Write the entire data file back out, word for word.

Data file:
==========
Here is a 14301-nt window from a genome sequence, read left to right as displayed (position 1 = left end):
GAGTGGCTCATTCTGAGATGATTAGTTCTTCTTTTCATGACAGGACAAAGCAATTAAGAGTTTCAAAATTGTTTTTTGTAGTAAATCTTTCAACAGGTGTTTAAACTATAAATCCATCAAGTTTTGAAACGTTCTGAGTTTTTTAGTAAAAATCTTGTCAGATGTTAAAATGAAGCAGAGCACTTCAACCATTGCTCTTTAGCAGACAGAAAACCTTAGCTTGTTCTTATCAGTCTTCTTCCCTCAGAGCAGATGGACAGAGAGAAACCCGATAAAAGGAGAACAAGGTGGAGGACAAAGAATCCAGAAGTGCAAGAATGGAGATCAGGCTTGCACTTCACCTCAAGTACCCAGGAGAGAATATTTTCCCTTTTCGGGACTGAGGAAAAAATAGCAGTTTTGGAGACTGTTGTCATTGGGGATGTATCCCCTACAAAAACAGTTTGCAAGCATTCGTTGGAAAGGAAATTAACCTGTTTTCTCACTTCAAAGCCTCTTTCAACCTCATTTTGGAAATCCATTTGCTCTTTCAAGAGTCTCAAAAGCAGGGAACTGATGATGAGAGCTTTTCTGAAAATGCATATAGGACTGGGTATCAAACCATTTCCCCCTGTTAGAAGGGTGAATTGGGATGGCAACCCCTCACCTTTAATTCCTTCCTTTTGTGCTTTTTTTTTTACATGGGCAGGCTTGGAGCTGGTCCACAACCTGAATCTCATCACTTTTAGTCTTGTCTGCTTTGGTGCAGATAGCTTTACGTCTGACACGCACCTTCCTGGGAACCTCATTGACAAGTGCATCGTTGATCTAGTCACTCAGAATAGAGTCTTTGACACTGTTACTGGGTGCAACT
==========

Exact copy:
Here is a 14301-nt window from a genome sequence, read left to right as displayed (position 1 = left end):
GAGTGGCTCATTCTGAGATGATTAGTTCTTCTTTTCATGACAGGACAAAGCAATTAAGAGTTTCAAAATTGTTTTTTGTAGTAAATCTTTCAACAGGTGTTTAAACTATAAATCCATCAAGTTTTGAAACGTTCTGAGTTTTTTAGTAAAAATCTTGTCAGATGTTAAAATGAAGCAGAGCACTTCAACCATTGCTCTTTAGCAGACAGAAAACCTTAGCTTGTTCTTATCAGTCTTCTTCCCTCAGAGCAGATGGACAGAGAGAAACCCGATAAAAGGAGAACAAGGTGGAGGACAAAGAATCCAGAAGTGCAAGAATGGAGATCAGGCTTGCACTTCACCTCAAGTACCCAGGAGAGAATATTTTCCCTTTTCGGGACTGAGGAAAAAATAGCAGTTTTGGAGACTGTTGTCATTGGGGATGTATCCCCTACAAAAACAGTTTGCAAGCATTCGTTGGAAAGGAAATTAACCTGTTTTCTCACTTCAAAGCCTCTTTCAACCTCATTTTGGAAATCCATTTGCTCTTTCAAGAGTCTCAAAAGCAGGGAACTGATGATGAGAGCTTTTCTGAAAATGCATATAGGACTGGGTATCAAACCATTTCCCCCTGTTAGAAGGGTGAATTGGGATGGCAACCCCTCACCTTTAATTCCTTCCTTTTGTGCTTTTTTTTTTACATGGGCAGGCTTGGAGCTGGTCCACAACCTGAATCTCATCACTTTTAGTCTTGTCTGCTTTGGTGCAGATAGCTTTACGTCTGACACGCACCTTCCTGGGAACCTCATTGACAAGTGCATCGTTGATCTAGTCACTCAGAATAGAGTCTTTGACACTGTTACTGGGTGCAACT